IBM claims to be building a smarter planet. One way they are trying to accomplish this is through memory development. Now, they aren't doing crossword puzzles; instead they are developing new memory technology for electronics. The new chipset, developed by IBM, allows for writing at 100 times that of current flash memory chips.
If this chipset can really do what IBM says it can, it will change the way computing happens. It is small enough, fast enough and has the capacity to become a universal memory of sorts. This phase-changing memory used as a universal memory could allow for computers to boot almost instantly right back to where they were when shut down. It allows for large data storage for long periods of time without the need for large spinning magnetic platters.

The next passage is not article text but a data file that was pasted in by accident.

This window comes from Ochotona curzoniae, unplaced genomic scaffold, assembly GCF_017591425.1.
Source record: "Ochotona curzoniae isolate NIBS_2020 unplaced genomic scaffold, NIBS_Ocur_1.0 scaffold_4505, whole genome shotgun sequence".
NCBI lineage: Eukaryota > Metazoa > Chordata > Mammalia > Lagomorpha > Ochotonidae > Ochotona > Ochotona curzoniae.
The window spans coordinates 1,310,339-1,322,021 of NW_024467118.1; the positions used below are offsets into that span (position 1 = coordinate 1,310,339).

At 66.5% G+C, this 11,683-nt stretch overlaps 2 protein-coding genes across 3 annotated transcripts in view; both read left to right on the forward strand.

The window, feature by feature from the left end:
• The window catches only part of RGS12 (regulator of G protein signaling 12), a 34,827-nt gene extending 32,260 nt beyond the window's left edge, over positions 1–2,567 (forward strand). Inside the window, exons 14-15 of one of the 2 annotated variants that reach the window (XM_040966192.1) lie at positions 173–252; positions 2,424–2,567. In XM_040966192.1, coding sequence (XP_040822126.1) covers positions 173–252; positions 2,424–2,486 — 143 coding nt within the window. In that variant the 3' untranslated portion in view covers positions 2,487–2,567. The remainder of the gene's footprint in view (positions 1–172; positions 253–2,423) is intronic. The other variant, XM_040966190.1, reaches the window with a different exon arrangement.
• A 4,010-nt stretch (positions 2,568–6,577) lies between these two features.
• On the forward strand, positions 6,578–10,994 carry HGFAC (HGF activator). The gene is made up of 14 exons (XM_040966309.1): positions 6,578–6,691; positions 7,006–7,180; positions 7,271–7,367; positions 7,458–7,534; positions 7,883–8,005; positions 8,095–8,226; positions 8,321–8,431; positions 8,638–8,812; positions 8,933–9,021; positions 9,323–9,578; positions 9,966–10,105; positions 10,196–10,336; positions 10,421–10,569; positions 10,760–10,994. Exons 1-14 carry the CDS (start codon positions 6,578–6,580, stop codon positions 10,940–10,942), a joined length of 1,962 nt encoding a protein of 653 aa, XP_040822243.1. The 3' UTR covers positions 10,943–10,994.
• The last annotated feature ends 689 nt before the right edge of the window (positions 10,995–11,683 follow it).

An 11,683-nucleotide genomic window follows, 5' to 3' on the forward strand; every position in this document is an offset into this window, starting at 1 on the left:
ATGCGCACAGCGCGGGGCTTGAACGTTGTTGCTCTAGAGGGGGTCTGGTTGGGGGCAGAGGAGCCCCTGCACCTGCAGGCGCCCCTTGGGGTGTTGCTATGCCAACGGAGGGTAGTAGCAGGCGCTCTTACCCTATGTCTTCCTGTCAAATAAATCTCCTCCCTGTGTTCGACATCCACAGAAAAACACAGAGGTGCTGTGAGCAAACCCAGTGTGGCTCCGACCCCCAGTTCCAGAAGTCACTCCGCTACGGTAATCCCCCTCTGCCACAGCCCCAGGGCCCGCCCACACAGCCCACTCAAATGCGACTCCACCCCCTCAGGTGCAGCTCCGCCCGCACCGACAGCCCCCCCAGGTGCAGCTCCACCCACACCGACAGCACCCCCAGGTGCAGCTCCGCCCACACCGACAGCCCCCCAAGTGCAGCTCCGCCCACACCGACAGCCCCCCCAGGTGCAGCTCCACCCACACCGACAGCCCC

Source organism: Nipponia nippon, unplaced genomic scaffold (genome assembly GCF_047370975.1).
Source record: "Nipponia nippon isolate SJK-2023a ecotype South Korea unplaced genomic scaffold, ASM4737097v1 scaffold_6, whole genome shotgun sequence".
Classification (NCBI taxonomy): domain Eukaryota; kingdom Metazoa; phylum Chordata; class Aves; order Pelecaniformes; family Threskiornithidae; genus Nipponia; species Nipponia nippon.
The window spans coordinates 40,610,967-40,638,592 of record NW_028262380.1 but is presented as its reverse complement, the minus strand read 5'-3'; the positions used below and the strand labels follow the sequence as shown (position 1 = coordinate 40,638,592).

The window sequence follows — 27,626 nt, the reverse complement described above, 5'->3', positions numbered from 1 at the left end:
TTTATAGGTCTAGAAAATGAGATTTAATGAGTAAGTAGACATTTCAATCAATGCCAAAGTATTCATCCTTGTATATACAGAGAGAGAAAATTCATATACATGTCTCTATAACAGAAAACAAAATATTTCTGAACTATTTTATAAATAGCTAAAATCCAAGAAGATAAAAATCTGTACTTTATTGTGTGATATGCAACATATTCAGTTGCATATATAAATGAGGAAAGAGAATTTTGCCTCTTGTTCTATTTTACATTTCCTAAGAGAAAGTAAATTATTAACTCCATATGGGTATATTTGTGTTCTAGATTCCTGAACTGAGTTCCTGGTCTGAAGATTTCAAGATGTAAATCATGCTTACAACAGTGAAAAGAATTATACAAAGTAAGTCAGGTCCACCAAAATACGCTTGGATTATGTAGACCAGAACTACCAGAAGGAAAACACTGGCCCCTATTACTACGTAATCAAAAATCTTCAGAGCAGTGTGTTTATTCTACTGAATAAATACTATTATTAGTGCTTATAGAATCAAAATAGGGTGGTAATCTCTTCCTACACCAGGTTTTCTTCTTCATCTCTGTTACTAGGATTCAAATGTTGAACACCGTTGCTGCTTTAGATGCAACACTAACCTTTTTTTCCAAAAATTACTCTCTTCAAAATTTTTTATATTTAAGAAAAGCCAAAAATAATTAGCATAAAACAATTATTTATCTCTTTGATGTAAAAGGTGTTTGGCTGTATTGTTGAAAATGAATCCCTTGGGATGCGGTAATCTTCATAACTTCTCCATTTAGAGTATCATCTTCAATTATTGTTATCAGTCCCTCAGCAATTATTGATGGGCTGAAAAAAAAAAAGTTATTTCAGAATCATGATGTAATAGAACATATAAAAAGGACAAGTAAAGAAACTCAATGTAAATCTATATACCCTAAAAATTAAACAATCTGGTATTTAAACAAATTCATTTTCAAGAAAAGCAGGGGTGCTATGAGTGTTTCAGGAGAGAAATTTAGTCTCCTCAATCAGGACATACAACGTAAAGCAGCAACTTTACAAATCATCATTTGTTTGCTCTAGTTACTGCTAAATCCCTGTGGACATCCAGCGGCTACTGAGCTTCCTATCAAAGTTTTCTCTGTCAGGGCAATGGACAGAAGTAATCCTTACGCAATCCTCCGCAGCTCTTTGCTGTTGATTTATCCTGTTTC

When might we see this technology? Hit the break to find out.
Big Blue believes this technology could be on the scene by 2016. This is, of course, dependent on their ability to mass produce the chips. The problem there is that phase-change memory has been around for years but has had no ability for mass production because of a problem known as "short-term drift" in which resistance levels change and cause data to be lost.
Big Blue believes they have solved the problem, but who knows what might happen when they attempt mass production. It is entirely possible that the only reason the problem is "solved" is because the chips are still being hand made.
For the sake of technology, I hope that this chip will turn out to be a reality, possibly even earlier than 2016. My only fear is that it will turn out to be more like IBM's Microdrive and less like SDHC.
What do you think? Is this a technology that could change the tech world or a flash in the pan? Let us know in the comments section.